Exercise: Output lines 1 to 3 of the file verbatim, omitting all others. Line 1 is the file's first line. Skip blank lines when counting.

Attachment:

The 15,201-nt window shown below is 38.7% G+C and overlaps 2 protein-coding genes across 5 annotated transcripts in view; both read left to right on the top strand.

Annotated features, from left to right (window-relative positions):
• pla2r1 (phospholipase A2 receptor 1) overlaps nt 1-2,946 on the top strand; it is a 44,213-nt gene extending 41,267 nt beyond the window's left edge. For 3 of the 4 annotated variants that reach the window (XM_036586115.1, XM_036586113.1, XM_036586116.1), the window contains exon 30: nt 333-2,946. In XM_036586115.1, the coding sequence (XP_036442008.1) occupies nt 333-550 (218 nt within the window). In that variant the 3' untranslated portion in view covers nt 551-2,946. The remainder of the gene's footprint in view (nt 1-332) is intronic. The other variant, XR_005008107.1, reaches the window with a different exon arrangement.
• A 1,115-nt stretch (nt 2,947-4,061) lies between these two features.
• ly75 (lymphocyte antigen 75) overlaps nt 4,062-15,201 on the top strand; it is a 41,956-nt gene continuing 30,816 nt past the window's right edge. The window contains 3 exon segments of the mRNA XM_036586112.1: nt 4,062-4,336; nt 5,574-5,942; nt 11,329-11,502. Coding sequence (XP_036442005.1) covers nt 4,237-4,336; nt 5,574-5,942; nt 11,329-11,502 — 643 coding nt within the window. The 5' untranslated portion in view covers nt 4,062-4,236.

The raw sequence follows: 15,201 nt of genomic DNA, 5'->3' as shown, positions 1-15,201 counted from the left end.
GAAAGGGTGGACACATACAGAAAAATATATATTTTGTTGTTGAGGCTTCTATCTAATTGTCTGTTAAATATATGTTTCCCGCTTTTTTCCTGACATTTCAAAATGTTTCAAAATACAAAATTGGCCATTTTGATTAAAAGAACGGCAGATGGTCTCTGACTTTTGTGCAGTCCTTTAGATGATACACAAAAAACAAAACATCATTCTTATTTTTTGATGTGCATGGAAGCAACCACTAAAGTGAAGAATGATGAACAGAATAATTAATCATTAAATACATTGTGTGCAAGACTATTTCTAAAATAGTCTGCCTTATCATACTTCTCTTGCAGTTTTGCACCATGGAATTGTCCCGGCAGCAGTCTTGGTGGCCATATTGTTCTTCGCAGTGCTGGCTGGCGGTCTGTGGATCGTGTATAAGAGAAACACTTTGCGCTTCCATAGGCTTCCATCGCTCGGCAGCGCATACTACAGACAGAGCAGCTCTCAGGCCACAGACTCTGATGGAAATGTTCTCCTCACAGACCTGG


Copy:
The 15,201-nt window shown below is 38.7% G+C and overlaps 2 protein-coding genes across 5 annotated transcripts in view; both read left to right on the top strand.

Annotated features, from left to right (window-relative positions):
• pla2r1 (phospholipase A2 receptor 1) overlaps nt 1-2,946 on the top strand; it is a 44,213-nt gene extending 41,267 nt beyond the window's left edge. For 3 of the 4 annotated variants that reach the window (XM_036586115.1, XM_036586113.1, XM_036586116.1), the window contains exon 30: nt 333-2,946. In XM_036586115.1, the coding sequence (XP_036442008.1) occupies nt 333-550 (218 nt within the window). In that variant the 3' untranslated portion in view covers nt 551-2,946. The remainder of the gene's footprint in view (nt 1-332) is intronic. The other variant, XR_005008107.1, reaches the window with a different exon arrangement.